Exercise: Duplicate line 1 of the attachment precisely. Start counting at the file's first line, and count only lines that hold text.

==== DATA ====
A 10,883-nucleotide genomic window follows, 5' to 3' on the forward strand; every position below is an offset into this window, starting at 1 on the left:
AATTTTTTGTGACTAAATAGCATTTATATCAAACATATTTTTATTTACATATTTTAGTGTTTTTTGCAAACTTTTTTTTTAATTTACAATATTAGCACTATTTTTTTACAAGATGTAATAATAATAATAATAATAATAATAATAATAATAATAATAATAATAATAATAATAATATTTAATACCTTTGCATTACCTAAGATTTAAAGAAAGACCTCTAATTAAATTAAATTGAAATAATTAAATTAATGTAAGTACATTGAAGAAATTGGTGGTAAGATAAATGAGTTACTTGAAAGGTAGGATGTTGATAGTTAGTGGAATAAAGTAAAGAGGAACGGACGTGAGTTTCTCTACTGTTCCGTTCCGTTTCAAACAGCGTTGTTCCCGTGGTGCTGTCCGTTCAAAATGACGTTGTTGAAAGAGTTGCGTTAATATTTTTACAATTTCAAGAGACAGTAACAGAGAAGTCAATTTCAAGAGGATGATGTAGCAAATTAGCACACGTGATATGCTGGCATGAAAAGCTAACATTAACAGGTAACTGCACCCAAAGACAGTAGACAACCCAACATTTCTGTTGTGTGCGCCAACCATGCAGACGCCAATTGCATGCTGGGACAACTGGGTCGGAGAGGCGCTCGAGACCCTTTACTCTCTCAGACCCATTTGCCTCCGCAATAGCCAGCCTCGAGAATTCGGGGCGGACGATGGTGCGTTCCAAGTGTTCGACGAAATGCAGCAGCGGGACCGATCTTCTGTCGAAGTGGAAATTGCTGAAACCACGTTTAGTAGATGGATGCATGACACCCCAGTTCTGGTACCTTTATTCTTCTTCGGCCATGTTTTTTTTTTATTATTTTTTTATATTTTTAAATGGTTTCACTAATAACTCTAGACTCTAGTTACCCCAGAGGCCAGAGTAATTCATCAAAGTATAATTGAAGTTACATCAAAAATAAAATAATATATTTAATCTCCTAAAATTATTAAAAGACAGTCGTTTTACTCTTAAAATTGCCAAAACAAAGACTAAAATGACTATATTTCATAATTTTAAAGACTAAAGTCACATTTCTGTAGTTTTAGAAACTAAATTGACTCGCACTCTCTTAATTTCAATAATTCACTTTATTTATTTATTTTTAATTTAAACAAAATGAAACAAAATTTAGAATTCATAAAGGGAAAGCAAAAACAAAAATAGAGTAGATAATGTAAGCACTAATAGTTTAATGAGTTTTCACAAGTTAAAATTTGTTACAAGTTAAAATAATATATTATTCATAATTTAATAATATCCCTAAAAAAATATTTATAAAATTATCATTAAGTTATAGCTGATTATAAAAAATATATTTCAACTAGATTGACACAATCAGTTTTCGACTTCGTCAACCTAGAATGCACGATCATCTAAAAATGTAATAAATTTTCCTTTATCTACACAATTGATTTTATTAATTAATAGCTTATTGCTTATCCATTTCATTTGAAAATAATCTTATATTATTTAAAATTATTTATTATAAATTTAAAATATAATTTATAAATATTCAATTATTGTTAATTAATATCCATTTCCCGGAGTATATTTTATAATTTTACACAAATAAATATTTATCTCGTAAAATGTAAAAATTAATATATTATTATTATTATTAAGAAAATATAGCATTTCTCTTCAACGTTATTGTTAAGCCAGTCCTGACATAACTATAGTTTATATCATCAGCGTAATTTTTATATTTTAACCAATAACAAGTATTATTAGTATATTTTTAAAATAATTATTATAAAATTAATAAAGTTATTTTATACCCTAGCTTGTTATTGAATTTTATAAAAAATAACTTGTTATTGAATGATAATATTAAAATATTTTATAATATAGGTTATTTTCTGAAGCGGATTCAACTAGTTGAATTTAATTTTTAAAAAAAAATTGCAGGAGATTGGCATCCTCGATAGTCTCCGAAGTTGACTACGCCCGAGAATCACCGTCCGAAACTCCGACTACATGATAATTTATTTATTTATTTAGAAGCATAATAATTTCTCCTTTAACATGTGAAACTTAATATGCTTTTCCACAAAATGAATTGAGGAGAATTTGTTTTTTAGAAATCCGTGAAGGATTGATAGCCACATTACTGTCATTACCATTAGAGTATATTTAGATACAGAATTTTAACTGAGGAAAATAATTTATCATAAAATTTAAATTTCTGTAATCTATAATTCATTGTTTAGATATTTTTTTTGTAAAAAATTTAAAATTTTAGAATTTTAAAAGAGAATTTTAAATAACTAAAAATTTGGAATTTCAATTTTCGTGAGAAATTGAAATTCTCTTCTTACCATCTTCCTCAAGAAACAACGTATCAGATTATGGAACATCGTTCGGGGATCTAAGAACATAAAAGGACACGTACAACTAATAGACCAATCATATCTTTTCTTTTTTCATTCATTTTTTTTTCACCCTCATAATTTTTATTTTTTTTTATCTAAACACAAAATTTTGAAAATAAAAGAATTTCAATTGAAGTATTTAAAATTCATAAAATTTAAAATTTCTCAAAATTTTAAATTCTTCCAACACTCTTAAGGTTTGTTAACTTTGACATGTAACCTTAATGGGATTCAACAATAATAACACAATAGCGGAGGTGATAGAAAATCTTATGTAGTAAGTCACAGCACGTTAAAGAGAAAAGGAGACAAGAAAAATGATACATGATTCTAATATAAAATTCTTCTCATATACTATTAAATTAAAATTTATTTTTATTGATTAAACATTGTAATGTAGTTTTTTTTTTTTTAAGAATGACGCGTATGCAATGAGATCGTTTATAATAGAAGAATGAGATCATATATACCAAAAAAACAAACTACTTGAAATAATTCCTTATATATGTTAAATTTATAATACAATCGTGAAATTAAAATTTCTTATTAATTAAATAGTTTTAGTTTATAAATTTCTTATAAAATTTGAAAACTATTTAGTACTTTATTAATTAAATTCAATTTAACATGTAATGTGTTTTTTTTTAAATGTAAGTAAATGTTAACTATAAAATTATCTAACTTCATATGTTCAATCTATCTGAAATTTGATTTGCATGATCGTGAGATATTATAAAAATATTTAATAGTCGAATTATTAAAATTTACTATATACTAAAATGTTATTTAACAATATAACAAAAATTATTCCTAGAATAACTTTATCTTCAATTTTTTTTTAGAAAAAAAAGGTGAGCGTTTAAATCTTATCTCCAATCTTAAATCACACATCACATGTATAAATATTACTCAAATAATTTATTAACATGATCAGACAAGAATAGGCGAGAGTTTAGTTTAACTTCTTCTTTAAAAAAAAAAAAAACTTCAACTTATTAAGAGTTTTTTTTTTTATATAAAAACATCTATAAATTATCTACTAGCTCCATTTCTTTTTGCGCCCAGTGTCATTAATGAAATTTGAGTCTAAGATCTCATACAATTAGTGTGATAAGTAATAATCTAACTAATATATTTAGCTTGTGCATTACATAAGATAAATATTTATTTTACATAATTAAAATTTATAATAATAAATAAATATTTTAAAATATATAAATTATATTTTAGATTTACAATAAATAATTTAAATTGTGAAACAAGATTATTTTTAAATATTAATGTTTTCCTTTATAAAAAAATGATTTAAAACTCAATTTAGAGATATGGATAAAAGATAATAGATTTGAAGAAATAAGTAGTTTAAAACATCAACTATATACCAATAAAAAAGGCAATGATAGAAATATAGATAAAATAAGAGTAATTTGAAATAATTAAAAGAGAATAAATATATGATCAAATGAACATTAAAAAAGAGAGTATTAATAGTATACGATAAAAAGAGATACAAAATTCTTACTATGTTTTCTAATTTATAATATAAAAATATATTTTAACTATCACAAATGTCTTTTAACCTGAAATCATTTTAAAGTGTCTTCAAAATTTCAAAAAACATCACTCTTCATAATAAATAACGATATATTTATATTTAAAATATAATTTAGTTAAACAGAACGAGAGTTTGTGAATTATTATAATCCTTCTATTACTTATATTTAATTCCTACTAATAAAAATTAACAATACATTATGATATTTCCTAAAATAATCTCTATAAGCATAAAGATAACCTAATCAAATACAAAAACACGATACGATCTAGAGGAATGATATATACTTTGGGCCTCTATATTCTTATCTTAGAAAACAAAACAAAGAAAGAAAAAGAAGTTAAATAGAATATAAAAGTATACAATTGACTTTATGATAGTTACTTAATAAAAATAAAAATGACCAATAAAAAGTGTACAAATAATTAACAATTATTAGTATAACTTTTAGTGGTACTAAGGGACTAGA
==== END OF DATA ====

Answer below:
A 10,883-nucleotide genomic window follows, 5' to 3' on the forward strand; every position below is an offset into this window, starting at 1 on the left: